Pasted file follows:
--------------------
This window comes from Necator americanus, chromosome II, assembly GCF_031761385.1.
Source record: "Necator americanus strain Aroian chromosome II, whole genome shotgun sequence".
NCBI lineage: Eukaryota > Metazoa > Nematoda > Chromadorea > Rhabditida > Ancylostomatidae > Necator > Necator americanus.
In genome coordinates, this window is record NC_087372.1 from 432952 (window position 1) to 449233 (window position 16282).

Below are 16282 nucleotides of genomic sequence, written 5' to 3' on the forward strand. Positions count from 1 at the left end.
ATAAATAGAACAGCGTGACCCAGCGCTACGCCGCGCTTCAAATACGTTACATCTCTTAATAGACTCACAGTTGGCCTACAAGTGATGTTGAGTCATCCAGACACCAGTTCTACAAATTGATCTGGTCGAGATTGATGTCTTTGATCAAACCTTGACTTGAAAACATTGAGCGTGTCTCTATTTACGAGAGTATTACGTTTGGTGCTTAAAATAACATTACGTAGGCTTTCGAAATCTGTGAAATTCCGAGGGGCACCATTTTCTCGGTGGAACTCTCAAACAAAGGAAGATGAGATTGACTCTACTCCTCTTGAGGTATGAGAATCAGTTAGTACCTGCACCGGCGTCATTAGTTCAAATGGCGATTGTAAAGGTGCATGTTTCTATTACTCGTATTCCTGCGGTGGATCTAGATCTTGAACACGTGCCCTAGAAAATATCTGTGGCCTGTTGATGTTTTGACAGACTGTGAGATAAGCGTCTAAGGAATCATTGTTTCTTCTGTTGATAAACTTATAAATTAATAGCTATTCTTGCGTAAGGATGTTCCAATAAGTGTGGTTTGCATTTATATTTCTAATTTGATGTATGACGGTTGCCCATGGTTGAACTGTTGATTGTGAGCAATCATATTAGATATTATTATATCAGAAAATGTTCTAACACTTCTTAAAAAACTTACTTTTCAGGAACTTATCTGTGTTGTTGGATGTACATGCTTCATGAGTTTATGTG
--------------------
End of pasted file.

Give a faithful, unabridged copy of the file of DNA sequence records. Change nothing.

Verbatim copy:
This window comes from Necator americanus, chromosome II, assembly GCF_031761385.1.
Source record: "Necator americanus strain Aroian chromosome II, whole genome shotgun sequence".
NCBI lineage: Eukaryota > Metazoa > Nematoda > Chromadorea > Rhabditida > Ancylostomatidae > Necator > Necator americanus.
In genome coordinates, this window is record NC_087372.1 from 432952 (window position 1) to 449233 (window position 16282).

Below are 16282 nucleotides of genomic sequence, written 5' to 3' on the forward strand. Positions count from 1 at the left end.
ATAAATAGAACAGCGTGACCCAGCGCTACGCCGCGCTTCAAATACGTTACATCTCTTAATAGACTCACAGTTGGCCTACAAGTGATGTTGAGTCATCCAGACACCAGTTCTACAAATTGATCTGGTCGAGATTGATGTCTTTGATCAAACCTTGACTTGAAAACATTGAGCGTGTCTCTATTTACGAGAGTATTACGTTTGGTGCTTAAAATAACATTACGTAGGCTTTCGAAATCTGTGAAATTCCGAGGGGCACCATTTTCTCGGTGGAACTCTCAAACAAAGGAAGATGAGATTGACTCTACTCCTCTTGAGGTATGAGAATCAGTTAGTACCTGCACCGGCGTCATTAGTTCAAATGGCGATTGTAAAGGTGCATGTTTCTATTACTCGTATTCCTGCGGTGGATCTAGATCTTGAACACGTGCCCTAGAAAATATCTGTGGCCTGTTGATGTTTTGACAGACTGTGAGATAAGCGTCTAAGGAATCATTGTTTCTTCTGTTGATAAACTTATAAATTAATAGCTATTCTTGCGTAAGGATGTTCCAATAAGTGTGGTTTGCATTTATATTTCTAATTTGATGTATGACGGTTGCCCATGGTTGAACTGTTGATTGTGAGCAATCATATTAGATATTATTATATCAGAAAATGTTCTAACACTTCTTAAAAAACTTACTTTTCAGGAACTTATCTGTGTTGTTGGATGTACATGCTTCATGAGTTTATGTG